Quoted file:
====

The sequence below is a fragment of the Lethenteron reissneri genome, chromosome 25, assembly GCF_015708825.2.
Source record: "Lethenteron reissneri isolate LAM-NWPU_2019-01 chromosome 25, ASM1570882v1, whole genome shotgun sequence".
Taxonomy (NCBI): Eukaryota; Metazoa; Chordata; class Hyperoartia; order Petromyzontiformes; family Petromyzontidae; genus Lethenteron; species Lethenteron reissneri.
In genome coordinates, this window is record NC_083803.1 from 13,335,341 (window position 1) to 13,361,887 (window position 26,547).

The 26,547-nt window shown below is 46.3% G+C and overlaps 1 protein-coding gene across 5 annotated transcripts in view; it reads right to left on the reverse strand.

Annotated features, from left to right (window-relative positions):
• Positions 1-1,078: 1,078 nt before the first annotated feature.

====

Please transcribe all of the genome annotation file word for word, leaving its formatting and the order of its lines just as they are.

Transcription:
The sequence below is a fragment of the Lethenteron reissneri genome, chromosome 25, assembly GCF_015708825.2.
Source record: "Lethenteron reissneri isolate LAM-NWPU_2019-01 chromosome 25, ASM1570882v1, whole genome shotgun sequence".
Taxonomy (NCBI): Eukaryota; Metazoa; Chordata; class Hyperoartia; order Petromyzontiformes; family Petromyzontidae; genus Lethenteron; species Lethenteron reissneri.
In genome coordinates, this window is record NC_083803.1 from 13,335,341 (window position 1) to 13,361,887 (window position 26,547).

The 26,547-nt window shown below is 46.3% G+C and overlaps 1 protein-coding gene across 5 annotated transcripts in view; it reads right to left on the reverse strand.

Annotated features, from left to right (window-relative positions):
• Positions 1-1,078: 1,078 nt before the first annotated feature.